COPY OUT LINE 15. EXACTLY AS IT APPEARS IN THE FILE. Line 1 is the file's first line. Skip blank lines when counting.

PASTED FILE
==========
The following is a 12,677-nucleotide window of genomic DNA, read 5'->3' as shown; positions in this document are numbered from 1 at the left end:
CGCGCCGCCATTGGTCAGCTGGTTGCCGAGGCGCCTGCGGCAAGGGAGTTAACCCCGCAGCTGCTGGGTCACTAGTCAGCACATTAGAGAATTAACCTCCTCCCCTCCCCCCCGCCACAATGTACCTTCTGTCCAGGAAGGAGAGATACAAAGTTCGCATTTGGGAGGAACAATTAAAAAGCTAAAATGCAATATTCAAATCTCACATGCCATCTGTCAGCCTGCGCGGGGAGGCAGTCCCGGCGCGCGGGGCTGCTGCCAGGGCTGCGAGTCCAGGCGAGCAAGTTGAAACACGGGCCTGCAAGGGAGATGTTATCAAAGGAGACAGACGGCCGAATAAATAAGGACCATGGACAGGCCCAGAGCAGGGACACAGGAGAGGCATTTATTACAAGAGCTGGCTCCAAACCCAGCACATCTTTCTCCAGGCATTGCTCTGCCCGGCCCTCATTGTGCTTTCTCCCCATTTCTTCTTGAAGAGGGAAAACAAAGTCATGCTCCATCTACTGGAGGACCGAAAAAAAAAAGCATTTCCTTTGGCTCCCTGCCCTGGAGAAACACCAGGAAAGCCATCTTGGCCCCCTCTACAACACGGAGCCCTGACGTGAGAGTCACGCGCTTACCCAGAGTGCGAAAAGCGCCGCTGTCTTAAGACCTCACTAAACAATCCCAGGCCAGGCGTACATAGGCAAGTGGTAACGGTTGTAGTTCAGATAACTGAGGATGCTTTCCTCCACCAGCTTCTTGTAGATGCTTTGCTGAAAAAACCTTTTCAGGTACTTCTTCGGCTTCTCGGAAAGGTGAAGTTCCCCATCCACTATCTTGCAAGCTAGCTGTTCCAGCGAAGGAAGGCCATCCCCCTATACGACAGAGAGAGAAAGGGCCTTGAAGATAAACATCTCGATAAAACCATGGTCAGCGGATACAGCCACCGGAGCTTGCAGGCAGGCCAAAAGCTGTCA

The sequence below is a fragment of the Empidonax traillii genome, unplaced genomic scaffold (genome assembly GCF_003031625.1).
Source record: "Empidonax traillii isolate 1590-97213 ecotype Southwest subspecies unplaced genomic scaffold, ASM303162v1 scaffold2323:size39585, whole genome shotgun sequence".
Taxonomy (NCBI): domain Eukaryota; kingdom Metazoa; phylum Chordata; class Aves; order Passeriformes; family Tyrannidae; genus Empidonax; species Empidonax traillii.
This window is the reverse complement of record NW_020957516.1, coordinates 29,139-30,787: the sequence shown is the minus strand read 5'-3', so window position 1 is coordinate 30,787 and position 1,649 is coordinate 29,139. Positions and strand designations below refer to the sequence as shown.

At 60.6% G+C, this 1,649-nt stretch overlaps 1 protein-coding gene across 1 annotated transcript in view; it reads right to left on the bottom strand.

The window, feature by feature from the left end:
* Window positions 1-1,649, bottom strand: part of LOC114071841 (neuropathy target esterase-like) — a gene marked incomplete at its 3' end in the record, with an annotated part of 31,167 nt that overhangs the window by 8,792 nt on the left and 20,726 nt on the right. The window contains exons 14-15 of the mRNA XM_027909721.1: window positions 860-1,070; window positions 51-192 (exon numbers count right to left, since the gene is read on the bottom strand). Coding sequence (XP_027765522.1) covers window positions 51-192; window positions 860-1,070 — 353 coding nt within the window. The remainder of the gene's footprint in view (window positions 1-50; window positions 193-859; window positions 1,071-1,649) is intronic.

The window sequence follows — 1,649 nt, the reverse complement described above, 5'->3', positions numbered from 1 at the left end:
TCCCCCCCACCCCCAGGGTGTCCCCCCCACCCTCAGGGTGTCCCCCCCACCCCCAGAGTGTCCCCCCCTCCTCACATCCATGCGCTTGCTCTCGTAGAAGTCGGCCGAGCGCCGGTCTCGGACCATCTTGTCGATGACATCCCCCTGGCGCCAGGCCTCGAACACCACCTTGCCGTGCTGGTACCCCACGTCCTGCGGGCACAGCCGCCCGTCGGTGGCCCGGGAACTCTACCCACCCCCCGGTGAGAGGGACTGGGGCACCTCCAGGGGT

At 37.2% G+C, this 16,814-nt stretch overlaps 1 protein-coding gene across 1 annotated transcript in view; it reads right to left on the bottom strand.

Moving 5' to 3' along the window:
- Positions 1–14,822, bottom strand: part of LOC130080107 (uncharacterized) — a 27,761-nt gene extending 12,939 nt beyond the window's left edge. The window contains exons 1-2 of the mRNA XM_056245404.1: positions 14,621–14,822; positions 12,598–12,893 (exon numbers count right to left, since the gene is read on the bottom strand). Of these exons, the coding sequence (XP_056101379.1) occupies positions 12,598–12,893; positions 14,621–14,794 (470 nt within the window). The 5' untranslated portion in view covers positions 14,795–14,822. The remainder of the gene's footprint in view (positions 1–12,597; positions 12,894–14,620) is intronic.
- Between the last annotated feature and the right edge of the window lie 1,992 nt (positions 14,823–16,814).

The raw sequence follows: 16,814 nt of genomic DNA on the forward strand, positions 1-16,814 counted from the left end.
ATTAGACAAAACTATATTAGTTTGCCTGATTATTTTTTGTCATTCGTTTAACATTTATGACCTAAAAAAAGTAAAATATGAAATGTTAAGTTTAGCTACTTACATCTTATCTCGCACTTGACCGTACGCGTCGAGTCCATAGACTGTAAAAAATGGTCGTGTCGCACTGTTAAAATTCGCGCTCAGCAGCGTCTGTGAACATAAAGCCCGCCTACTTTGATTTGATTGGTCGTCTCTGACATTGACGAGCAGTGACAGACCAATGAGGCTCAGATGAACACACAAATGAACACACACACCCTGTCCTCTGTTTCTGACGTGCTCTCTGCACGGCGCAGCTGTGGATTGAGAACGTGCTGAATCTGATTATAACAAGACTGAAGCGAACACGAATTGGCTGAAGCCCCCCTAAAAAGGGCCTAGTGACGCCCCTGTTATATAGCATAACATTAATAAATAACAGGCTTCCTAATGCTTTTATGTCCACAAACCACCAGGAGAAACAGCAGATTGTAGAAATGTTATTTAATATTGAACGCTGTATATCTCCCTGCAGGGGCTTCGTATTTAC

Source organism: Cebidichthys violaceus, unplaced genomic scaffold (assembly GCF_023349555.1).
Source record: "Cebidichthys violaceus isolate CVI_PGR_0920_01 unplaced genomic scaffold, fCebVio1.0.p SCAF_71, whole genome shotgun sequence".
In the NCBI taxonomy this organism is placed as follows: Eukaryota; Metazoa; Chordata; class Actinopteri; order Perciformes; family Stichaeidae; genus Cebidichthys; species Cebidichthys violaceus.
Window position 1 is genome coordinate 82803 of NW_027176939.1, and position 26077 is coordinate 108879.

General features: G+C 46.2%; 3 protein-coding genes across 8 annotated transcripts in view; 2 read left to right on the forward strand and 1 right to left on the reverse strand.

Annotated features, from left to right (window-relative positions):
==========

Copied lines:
- Between the last annotated feature and the right edge of the window lie 1,992 nt (positions 14,823–16,814).